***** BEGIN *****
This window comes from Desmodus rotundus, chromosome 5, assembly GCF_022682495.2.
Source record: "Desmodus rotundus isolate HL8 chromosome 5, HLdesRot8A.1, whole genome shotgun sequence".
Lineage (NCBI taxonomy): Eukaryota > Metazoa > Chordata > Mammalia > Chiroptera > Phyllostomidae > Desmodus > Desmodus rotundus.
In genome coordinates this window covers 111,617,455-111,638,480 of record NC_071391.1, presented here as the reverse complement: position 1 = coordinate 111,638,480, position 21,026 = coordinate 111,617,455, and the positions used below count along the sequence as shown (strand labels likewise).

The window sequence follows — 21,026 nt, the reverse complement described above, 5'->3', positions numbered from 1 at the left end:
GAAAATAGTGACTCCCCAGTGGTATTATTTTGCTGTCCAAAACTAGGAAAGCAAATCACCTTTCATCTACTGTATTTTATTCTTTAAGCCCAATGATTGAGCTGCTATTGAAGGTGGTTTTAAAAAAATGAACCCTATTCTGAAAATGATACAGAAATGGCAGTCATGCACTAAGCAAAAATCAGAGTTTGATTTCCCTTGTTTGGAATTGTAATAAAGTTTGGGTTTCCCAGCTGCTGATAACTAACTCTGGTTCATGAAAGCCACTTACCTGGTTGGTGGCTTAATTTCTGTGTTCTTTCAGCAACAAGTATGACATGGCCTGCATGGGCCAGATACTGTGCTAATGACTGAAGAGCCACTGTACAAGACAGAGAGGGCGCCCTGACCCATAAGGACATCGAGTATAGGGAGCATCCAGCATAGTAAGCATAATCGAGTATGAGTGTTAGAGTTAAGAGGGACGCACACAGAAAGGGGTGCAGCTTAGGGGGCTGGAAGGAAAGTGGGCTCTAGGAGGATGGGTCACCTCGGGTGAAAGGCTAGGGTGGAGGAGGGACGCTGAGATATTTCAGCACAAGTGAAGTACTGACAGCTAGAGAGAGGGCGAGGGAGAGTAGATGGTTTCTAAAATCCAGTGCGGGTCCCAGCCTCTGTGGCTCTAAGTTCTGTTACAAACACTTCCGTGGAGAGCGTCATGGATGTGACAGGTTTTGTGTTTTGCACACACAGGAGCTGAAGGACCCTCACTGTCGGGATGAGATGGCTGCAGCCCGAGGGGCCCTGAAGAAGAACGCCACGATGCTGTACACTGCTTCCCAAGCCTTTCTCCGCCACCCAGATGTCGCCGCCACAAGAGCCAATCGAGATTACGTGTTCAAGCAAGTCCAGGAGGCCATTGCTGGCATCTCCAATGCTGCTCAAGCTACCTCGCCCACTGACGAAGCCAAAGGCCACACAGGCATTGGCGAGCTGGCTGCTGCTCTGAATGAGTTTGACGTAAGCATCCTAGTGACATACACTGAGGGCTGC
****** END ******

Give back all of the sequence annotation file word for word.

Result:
This window comes from Desmodus rotundus, chromosome 5, assembly GCF_022682495.2.
Source record: "Desmodus rotundus isolate HL8 chromosome 5, HLdesRot8A.1, whole genome shotgun sequence".
Lineage (NCBI taxonomy): Eukaryota > Metazoa > Chordata > Mammalia > Chiroptera > Phyllostomidae > Desmodus > Desmodus rotundus.
In genome coordinates this window covers 111,617,455-111,638,480 of record NC_071391.1, presented here as the reverse complement: position 1 = coordinate 111,638,480, position 21,026 = coordinate 111,617,455, and the positions used below count along the sequence as shown (strand labels likewise).

The window sequence follows — 21,026 nt, the reverse complement described above, 5'->3', positions numbered from 1 at the left end:
GAAAATAGTGACTCCCCAGTGGTATTATTTTGCTGTCCAAAACTAGGAAAGCAAATCACCTTTCATCTACTGTATTTTATTCTTTAAGCCCAATGATTGAGCTGCTATTGAAGGTGGTTTTAAAAAAATGAACCCTATTCTGAAAATGATACAGAAATGGCAGTCATGCACTAAGCAAAAATCAGAGTTTGATTTCCCTTGTTTGGAATTGTAATAAAGTTTGGGTTTCCCAGCTGCTGATAACTAACTCTGGTTCATGAAAGCCACTTACCTGGTTGGTGGCTTAATTTCTGTGTTCTTTCAGCAACAAGTATGACATGGCCTGCATGGGCCAGATACTGTGCTAATGACTGAAGAGCCACTGTACAAGACAGAGAGGGCGCCCTGACCCATAAGGACATCGAGTATAGGGAGCATCCAGCATAGTAAGCATAATCGAGTATGAGTGTTAGAGTTAAGAGGGACGCACACAGAAAGGGGTGCAGCTTAGGGGGCTGGAAGGAAAGTGGGCTCTAGGAGGATGGGTCACCTCGGGTGAAAGGCTAGGGTGGAGGAGGGACGCTGAGATATTTCAGCACAAGTGAAGTACTGACAGCTAGAGAGAGGGCGAGGGAGAGTAGATGGTTTCTAAAATCCAGTGCGGGTCCCAGCCTCTGTGGCTCTAAGTTCTGTTACAAACACTTCCGTGGAGAGCGTCATGGATGTGACAGGTTTTGTGTTTTGCACACACAGGAGCTGAAGGACCCTCACTGTCGGGATGAGATGGCTGCAGCCCGAGGGGCCCTGAAGAAGAACGCCACGATGCTGTACACTGCTTCCCAAGCCTTTCTCCGCCACCCAGATGTCGCCGCCACAAGAGCCAATCGAGATTACGTGTTCAAGCAAGTCCAGGAGGCCATTGCTGGCATCTCCAATGCTGCTCAAGCTACCTCGCCCACTGACGAAGCCAAAGGCCACACAGGCATTGGCGAGCTGGCTGCTGCTCTGAATGAGTTTGACGTAAGCATCCTAGTGACATACACTGAGGGCTGC